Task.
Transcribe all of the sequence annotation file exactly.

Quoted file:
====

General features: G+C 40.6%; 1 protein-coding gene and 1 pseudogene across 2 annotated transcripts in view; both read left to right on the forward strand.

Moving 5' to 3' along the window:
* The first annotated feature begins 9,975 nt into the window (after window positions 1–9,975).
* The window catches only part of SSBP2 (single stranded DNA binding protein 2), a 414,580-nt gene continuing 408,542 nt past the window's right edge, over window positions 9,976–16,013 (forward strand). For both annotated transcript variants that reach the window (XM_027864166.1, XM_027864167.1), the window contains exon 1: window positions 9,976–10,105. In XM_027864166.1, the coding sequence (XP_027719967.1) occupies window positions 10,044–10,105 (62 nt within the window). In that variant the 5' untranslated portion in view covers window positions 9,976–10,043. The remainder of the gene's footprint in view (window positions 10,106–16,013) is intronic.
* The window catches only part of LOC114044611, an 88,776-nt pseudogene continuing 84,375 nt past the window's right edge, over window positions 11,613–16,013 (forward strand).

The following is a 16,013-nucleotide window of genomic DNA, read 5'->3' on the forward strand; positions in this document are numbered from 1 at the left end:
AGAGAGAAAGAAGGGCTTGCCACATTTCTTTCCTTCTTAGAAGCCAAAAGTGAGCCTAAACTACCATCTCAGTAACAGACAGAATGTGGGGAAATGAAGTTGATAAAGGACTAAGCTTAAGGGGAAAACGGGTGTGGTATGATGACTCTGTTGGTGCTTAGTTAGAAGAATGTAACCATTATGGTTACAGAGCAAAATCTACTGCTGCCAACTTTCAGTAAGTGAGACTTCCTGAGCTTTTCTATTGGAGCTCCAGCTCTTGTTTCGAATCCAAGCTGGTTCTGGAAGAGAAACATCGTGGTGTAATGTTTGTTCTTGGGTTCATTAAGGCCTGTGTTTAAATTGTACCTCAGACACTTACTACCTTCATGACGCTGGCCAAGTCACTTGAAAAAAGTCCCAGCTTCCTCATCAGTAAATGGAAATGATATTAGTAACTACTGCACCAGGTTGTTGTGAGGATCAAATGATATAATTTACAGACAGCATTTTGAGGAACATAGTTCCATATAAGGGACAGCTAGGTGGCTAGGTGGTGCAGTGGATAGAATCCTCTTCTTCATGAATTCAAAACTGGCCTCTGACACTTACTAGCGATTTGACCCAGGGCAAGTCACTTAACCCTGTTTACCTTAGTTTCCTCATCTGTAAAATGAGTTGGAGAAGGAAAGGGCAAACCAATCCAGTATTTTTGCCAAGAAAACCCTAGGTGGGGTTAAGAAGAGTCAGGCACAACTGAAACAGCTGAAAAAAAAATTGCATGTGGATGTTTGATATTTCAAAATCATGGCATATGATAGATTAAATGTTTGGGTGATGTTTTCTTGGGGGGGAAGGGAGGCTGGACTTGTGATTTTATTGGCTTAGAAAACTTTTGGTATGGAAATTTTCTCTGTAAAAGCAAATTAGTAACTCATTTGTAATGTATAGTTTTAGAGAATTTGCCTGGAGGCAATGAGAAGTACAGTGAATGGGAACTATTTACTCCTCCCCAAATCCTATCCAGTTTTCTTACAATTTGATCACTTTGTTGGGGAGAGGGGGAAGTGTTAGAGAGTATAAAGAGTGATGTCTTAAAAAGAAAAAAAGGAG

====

General features: G+C 40.6%; 1 protein-coding gene and 1 pseudogene across 2 annotated transcripts in view; both read left to right on the forward strand.

Moving 5' to 3' along the window:
* The first annotated feature begins 9,975 nt into the window (after window positions 1–9,975).
* The window catches only part of SSBP2 (single stranded DNA binding protein 2), a 414,580-nt gene continuing 408,542 nt past the window's right edge, over window positions 9,976–16,013 (forward strand). For both annotated transcript variants that reach the window (XM_027864166.1, XM_027864167.1), the window contains exon 1: window positions 9,976–10,105. In XM_027864166.1, the coding sequence (XP_027719967.1) occupies window positions 10,044–10,105 (62 nt within the window). In that variant the 5' untranslated portion in view covers window positions 9,976–10,043. The remainder of the gene's footprint in view (window positions 10,106–16,013) is intronic.
* The window catches only part of LOC114044611, an 88,776-nt pseudogene continuing 84,375 nt past the window's right edge, over window positions 11,613–16,013 (forward strand).

The following is a 16,013-nucleotide window of genomic DNA, read 5'->3' on the forward strand; positions in this document are numbered from 1 at the left end:
AGAGAGAAAGAAGGGCTTGCCACATTTCTTTCCTTCTTAGAAGCCAAAAGTGAGCCTAAACTACCATCTCAGTAACAGACAGAATGTGGGGAAATGAAGTTGATAAAGGACTAAGCTTAAGGGGAAAACGGGTGTGGTATGATGACTCTGTTGGTGCTTAGTTAGAAGAATGTAACCATTATGGTTACAGAGCAAAATCTACTGCTGCCAACTTTCAGTAAGTGAGACTTCCTGAGCTTTTCTATTGGAGCTCCAGCTCTTGTTTCGAATCCAAGCTGGTTCTGGAAGAGAAACATCGTGGTGTAATGTTTGTTCTTGGGTTCATTAAGGCCTGTGTTTAAATTGTACCTCAGACACTTACTACCTTCATGACGCTGGCCAAGTCACTTGAAAAAAGTCCCAGCTTCCTCATCAGTAAATGGAAATGATATTAGTAACTACTGCACCAGGTTGTTGTGAGGATCAAATGATATAATTTACAGACAGCATTTTGAGGAACATAGTTCCATATAAGGGACAGCTAGGTGGCTAGGTGGTGCAGTGGATAGAATCCTCTTCTTCATGAATTCAAAACTGGCCTCTGACACTTACTAGCGATTTGACCCAGGGCAAGTCACTTAACCCTGTTTACCTTAGTTTCCTCATCTGTAAAATGAGTTGGAGAAGGAAAGGGCAAACCAATCCAGTATTTTTGCCAAGAAAACCCTAGGTGGGGTTAAGAAGAGTCAGGCACAACTGAAACAGCTGAAAAAAAAATTGCATGTGGATGTTTGATATTTCAAAATCATGGCATATGATAGATTAAATGTTTGGGTGATGTTTTCTTGGGGGGGAAGGGAGGCTGGACTTGTGATTTTATTGGCTTAGAAAACTTTTGGTATGGAAATTTTCTCTGTAAAAGCAAATTAGTAACTCATTTGTAATGTATAGTTTTAGAGAATTTGCCTGGAGGCAATGAGAAGTACAGTGAATGGGAACTATTTACTCCTCCCCAAATCCTATCCAGTTTTCTTACAATTTGATCACTTTGTTGGGGAGAGGGGGAAGTGTTAGAGAGTATAAAGAGTGATGTCTTAAAAAGAAAAAAAGGAG